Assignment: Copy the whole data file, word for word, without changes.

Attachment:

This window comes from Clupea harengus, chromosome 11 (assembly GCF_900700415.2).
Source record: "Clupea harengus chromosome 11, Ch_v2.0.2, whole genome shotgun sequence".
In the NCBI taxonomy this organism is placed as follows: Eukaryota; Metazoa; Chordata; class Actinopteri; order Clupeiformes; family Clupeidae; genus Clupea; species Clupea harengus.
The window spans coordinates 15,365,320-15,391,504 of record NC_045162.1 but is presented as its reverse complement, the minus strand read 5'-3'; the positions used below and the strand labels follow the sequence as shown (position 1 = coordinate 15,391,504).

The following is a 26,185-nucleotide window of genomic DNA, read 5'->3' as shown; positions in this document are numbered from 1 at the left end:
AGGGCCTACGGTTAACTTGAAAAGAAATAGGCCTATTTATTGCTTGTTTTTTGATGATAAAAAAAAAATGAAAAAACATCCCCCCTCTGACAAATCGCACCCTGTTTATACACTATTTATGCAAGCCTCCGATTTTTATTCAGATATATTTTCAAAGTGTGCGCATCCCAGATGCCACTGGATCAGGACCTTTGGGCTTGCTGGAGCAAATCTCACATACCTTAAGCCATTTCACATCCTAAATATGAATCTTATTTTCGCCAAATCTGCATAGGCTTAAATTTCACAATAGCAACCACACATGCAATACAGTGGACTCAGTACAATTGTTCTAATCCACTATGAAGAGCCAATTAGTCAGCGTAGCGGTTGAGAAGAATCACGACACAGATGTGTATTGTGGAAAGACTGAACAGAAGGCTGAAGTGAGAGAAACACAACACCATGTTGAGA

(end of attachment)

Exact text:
This window comes from Clupea harengus, chromosome 11 (assembly GCF_900700415.2).
Source record: "Clupea harengus chromosome 11, Ch_v2.0.2, whole genome shotgun sequence".
In the NCBI taxonomy this organism is placed as follows: Eukaryota; Metazoa; Chordata; class Actinopteri; order Clupeiformes; family Clupeidae; genus Clupea; species Clupea harengus.
The window spans coordinates 15,365,320-15,391,504 of record NC_045162.1 but is presented as its reverse complement, the minus strand read 5'-3'; the positions used below and the strand labels follow the sequence as shown (position 1 = coordinate 15,391,504).

The following is a 26,185-nucleotide window of genomic DNA, read 5'->3' as shown; positions in this document are numbered from 1 at the left end:
AGGGCCTACGGTTAACTTGAAAAGAAATAGGCCTATTTATTGCTTGTTTTTTGATGATAAAAAAAAAATGAAAAAACATCCCCCCTCTGACAAATCGCACCCTGTTTATACACTATTTATGCAAGCCTCCGATTTTTATTCAGATATATTTTCAAAGTGTGCGCATCCCAGATGCCACTGGATCAGGACCTTTGGGCTTGCTGGAGCAAATCTCACATACCTTAAGCCATTTCACATCCTAAATATGAATCTTATTTTCGCCAAATCTGCATAGGCTTAAATTTCACAATAGCAACCACACATGCAATACAGTGGACTCAGTACAATTGTTCTAATCCACTATGAAGAGCCAATTAGTCAGCGTAGCGGTTGAGAAGAATCACGACACAGATGTGTATTGTGGAAAGACTGAACAGAAGGCTGAAGTGAGAGAAACACAACACCATGTTGAGA